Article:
Confirmation that bones found in a tomb in Magdeburg Cathedral, Germany, are of a Saxon princess, the oldest English royal remains to be found. The bones are part of the body of the Saxon princess Eadgyth, the granddaughter of King Alfred the Great, who died more than 1,000 years ago.
The tomb where they were found was first investigated in 2009, but it was then believed the bones had been moved. Two years ago German archaeologists opened the tomb, expecting it to be empty, but found it contained a lead box with the inscription, “The remains of Queen Eadgyth are in this sarcophagus”. The bones were inside, wrapped in silk.
The latest techniques have been used by experts from the University of Mainz and the University of Bristol to analyze the bones and some teeth found in the upper jaw. It was discovered they belonged to a female who died aged between…
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While historians of Christianity have generally acknowledged some degree of Germanic influence in the development of early medieval Christianity, Russell goes further, arguing for a fundamental Germanic reinterpretation of Christianity. This first full-scale treatment of the subject follows a truly interdisciplinary approach, applying to the early medieval period a sociohistorical method similar to that which has already proven fruitful in explicating the history of Early Christianity and Late Antiquity. The encounter of the Germanic peoples with Christianity is studied from within the larger context of the encounter of a predominantly “world-accepting” Indo-European folk-religiosity with predominantly “world-rejecting” religious movements. While the first part of the book develops a general model of religious transformation for such encounters, the second part applies this model to the Germano-Christian scenario. Russell shows how a Christian missionary policy of temporary accommodation inadvertently contributed to a reciprocal Germanization of Christianity.
Norway today is a very Christian country. The king sits at the head of a national church, supported by the state, and most Norwegians–although they might not attend every Sunday service–will be baptised, confirmed, married, and buried under its aegis. At the same time, however, contemporary Norwegian society remains not only aware, but also proud of its pre-Christian forebears, the pagan warriors and seafarers who populate the saga literature and skaldic verse. These legacies–Christian and pagan–have played an enduring role in the shaping of a Norwegian national identity, and point to the importance of the Middle Ages to the texture of Scandinavian history.
The Middle Ages itself, and the 10th-13th centuries in particular, were a time of great change in northern Europe, as previously pagan lands began the slow process of Christianisation and adopted cultural norms from the Christian heartlands. In the area which would become Norway, exposure to Christianity…
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In 1903 a farmer close to the Norwegian city of Tønsberg – a large city in the Viking age – stumbled over part of a Viking ship from around 834. The ship was used in a burial and was almost in one piece when it was found. Two women were buried there and speculations have run wild as to whom these two women were. There is no doubt that they – or at least one of them – were rich since they`ve eaten plenty of meat all their lives. Poorer people ate more fish.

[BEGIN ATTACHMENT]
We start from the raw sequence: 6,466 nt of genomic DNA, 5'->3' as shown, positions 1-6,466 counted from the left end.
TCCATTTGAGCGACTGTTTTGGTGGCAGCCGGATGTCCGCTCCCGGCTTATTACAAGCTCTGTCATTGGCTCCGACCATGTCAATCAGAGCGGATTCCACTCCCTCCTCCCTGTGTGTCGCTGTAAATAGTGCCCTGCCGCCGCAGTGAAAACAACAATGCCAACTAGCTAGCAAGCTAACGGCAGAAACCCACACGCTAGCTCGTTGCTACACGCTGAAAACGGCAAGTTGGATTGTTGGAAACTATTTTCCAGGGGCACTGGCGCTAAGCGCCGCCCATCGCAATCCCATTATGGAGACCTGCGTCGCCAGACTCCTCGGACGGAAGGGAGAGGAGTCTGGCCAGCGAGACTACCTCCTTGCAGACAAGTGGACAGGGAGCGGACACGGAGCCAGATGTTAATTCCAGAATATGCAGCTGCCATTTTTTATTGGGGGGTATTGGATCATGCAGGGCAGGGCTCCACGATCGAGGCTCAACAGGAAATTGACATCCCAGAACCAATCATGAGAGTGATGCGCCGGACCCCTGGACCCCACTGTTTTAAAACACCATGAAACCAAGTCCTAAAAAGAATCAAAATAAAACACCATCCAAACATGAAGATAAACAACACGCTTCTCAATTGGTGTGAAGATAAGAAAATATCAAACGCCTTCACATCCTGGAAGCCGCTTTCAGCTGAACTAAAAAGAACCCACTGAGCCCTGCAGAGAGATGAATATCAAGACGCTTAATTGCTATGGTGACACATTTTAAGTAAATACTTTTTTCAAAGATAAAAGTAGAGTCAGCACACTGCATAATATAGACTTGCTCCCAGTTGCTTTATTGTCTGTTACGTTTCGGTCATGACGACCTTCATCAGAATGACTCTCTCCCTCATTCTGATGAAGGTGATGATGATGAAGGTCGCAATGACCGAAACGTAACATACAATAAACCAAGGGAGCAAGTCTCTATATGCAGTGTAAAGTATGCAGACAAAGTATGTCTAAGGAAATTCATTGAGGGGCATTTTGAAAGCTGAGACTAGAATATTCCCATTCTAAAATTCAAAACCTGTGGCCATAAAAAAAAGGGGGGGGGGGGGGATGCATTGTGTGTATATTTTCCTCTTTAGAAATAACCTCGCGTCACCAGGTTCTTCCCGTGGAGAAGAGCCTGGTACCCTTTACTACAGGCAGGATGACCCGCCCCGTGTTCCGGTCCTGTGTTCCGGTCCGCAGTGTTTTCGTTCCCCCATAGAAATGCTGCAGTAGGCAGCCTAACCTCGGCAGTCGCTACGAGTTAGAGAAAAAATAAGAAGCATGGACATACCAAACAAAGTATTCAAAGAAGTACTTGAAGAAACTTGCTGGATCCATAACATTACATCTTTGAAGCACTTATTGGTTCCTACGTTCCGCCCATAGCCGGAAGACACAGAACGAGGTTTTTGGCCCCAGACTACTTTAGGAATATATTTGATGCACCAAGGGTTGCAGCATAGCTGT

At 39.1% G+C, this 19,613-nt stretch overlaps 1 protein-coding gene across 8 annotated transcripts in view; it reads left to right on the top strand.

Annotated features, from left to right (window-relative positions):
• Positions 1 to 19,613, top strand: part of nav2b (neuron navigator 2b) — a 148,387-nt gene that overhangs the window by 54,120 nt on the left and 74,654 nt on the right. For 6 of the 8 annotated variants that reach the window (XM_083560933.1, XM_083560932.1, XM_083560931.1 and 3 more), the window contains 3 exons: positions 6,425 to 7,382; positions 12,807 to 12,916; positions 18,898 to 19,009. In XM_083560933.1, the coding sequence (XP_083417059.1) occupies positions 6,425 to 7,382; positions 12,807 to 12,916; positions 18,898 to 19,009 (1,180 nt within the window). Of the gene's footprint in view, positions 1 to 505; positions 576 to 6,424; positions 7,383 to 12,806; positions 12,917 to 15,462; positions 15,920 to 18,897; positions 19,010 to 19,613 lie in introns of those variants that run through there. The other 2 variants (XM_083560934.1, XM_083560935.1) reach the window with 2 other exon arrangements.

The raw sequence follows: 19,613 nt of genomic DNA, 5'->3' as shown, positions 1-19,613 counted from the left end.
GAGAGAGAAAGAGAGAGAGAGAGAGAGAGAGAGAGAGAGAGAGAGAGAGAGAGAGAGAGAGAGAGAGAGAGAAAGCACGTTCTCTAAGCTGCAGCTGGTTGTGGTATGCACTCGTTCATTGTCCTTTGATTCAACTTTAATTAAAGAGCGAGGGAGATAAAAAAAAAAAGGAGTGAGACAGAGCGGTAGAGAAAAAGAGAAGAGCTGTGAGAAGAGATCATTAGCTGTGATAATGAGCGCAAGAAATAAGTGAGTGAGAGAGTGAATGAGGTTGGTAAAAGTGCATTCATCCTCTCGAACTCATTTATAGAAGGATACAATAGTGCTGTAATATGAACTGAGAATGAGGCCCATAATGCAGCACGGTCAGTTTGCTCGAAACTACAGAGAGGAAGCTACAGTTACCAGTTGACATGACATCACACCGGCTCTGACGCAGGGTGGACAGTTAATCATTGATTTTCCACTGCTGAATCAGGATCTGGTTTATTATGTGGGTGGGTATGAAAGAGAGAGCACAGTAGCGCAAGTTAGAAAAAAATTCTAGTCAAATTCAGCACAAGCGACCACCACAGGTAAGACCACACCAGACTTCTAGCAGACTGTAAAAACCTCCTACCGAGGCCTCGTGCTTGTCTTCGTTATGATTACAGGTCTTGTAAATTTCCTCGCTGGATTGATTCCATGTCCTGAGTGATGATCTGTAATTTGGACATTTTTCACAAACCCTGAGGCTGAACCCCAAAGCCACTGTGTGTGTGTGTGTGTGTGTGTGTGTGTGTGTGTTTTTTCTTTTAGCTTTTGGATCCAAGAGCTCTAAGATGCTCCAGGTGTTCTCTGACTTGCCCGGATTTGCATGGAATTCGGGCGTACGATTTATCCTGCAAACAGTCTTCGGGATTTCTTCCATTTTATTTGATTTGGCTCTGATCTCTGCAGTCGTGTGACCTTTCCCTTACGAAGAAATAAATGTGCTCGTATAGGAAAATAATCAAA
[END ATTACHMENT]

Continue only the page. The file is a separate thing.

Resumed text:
Woman from the Middle East?
There is a bit of debate about one of the women and whether she was old and rich as well or if she was younger and possibly a slave. I think the latest research has concluded that both women were older and rich. An interesting side-story is how one test showed…
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I suppose this qualifies as one of my occasional ‘non-Scottish’ blogposts as it doesn’t deal with places or events in Scotland. There is, however, a slight Scottish connection, because the main event referred to here marked a significant milestone in the career of Oswiu, king of Bernicia, whose realm included parts of what are now Lothian and the Borders.
We begin with the words of an Englishman, the Venerable Bede, writing c.730 at the Northumbrian monastery of Jarrow. In Book 3, Chapter 14 of his Ecclesiastical History of the English People, Bede tells us that two northern English kings prepared to do battle with one another in the summer of 651. One was Oswine, ruler of Deira, a kingdom roughly coterminous with the pre-1974 county of Yorkshire. The other was Oswiu of Bernicia, whose territory lay north of the River Tees and whose chief citadel lay on the imposing…
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Today we came across a new-to-us website, which looks of great interest to those interested in King Harold II, the last Anglo Saxon King of England. It is called Secrets of the Norman Invasion, and is all about a suggested alternative Sussex site of the Norman invasion and battlesite. It says:-
“This blog is to keep people up to date with what is happening at the investigations that are taking place in Crowhurst and at Upper Wilting Farm, where the Normans landed and fought the most famous battle in history. This unique heritage site is World Heritage Site potential, now under threat again from the development of the A259 link road.
Archaeological investigation is taking place at the site, and a large number of artefacts have been found. The site is threatened by a proposed road development. There is also a book called The Secrets Of The Norman…
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